Both “Catholic” parties are committed to ending academic selection. The leaders of these parties have been educated by… Catholic schools, including the finest grammar schools.
    SF-IRA and SDLP are therefore to some extent reflecting Catholic opinion.

    In any system 2plus 2 equals 4. The problem in Education is that History…….values, national identity is so obviously different in “Catholic” schools that naturally enough parents want these schools to reflect their own values systems…..and as I have stated before in 2010 the least important of these values is Religion.

    To coin a phrase Cardinal Brady, caitriona Ruane and Margaret Ritchie are singing from the same hymn sheet.
    All of which leaves those arguing for “Catholic Grammar Schools” up the proverbial creek without a proverbial paddle.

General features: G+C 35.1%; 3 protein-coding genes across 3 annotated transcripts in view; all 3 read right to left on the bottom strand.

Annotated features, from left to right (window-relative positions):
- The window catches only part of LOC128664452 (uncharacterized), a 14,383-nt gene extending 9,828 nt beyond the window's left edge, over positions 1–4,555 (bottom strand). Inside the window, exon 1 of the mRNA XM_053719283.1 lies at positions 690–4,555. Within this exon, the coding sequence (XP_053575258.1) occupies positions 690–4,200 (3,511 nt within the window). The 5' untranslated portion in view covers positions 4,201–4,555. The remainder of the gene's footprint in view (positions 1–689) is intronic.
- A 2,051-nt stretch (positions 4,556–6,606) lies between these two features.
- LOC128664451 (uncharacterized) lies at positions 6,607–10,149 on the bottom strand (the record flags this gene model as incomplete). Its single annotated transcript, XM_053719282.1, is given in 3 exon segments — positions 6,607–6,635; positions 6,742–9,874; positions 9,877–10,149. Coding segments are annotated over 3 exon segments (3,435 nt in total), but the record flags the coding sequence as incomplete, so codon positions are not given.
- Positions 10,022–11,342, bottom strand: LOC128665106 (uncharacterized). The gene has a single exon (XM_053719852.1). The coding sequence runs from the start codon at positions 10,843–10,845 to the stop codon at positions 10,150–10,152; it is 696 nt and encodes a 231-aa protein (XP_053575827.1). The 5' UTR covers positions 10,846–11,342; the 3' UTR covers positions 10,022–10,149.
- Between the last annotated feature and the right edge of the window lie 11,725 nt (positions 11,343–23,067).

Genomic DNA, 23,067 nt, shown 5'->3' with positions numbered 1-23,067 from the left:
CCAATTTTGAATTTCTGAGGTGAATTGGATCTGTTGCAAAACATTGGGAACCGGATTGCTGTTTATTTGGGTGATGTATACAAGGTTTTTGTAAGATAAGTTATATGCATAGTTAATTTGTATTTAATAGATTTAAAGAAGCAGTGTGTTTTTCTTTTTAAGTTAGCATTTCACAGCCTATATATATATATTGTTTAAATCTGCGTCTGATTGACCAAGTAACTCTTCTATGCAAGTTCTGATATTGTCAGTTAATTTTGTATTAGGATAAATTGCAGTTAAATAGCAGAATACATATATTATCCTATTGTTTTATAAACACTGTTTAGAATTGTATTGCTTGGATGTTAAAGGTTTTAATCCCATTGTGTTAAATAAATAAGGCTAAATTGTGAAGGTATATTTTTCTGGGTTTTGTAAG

Undoubtedly some will get off the ground in middle class areas but the notion that Catholic parents will prioritise grammar schools so much as to vote DUP or UUP is risible.

    Cardinal Brady has played a blinder.

  • This could be an excellent issue for the PUP to make some progress on with the 3 main Unionist parties all in favour of selection and the Cathoic Church by publically stating they support an end to selection in the run up to elections may just have helped Ruane over the finishing line in South Down.

  • FitzjamesHorse

    Moderate Unionist,
    Certainly room for a unionist party to endorse non-selection and possibly PUP could fill the gap. Not sure what the alliance position is (they probably have two anyway).
    But to some extent……in a global philosophical sense Republicanism is supposed to be egalitarian and naturally enough our “republican parties” reflect that.
    The Irish Catholic Church (notwithstanding its posh schools in the Republic)is a peasnat based Church.
    Most “English” Catholics are monarchist and therefore in a broad sense believers in hierarchy and selection and naturally wont understand the position of Cardinal Brady.